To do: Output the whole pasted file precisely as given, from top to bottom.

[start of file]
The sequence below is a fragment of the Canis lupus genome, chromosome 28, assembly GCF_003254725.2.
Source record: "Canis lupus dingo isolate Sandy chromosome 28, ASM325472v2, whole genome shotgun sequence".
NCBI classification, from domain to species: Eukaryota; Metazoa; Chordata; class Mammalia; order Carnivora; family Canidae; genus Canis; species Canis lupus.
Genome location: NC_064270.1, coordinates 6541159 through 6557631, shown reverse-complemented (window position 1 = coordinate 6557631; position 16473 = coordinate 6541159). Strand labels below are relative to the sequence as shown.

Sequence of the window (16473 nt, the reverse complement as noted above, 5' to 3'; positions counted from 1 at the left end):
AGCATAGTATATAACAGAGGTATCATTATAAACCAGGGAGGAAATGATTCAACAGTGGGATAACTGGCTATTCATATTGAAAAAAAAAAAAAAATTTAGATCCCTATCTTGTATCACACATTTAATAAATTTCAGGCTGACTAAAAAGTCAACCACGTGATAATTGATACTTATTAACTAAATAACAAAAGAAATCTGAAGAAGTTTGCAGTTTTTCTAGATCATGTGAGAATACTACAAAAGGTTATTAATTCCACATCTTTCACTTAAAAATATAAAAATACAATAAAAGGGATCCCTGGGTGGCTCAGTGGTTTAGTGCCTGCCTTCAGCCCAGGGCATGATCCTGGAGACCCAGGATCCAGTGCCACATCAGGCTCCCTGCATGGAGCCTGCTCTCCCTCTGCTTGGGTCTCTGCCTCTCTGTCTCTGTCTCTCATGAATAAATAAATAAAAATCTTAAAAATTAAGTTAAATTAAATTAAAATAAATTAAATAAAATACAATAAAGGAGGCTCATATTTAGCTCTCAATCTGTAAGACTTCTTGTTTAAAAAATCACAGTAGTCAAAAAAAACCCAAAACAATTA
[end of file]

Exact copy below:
The sequence below is a fragment of the Canis lupus genome, chromosome 28, assembly GCF_003254725.2.
Source record: "Canis lupus dingo isolate Sandy chromosome 28, ASM325472v2, whole genome shotgun sequence".
NCBI classification, from domain to species: Eukaryota; Metazoa; Chordata; class Mammalia; order Carnivora; family Canidae; genus Canis; species Canis lupus.
Genome location: NC_064270.1, coordinates 6541159 through 6557631, shown reverse-complemented (window position 1 = coordinate 6557631; position 16473 = coordinate 6541159). Strand labels below are relative to the sequence as shown.

Sequence of the window (16473 nt, the reverse complement as noted above, 5' to 3'; positions counted from 1 at the left end):
AGCATAGTATATAACAGAGGTATCATTATAAACCAGGGAGGAAATGATTCAACAGTGGGATAACTGGCTATTCATATTGAAAAAAAAAAAAAAATTTAGATCCCTATCTTGTATCACACATTTAATAAATTTCAGGCTGACTAAAAAGTCAACCACGTGATAATTGATACTTATTAACTAAATAACAAAAGAAATCTGAAGAAGTTTGCAGTTTTTCTAGATCATGTGAGAATACTACAAAAGGTTATTAATTCCACATCTTTCACTTAAAAATATAAAAATACAATAAAAGGGATCCCTGGGTGGCTCAGTGGTTTAGTGCCTGCCTTCAGCCCAGGGCATGATCCTGGAGACCCAGGATCCAGTGCCACATCAGGCTCCCTGCATGGAGCCTGCTCTCCCTCTGCTTGGGTCTCTGCCTCTCTGTCTCTGTCTCTCATGAATAAATAAATAAAAATCTTAAAAATTAAGTTAAATTAAATTAAAATAAATTAAATAAAATACAATAAAGGAGGCTCATATTTAGCTCTCAATCTGTAAGACTTCTTGTTTAAAAAATCACAGTAGTCAAAAAAAACCCAAAACAATTA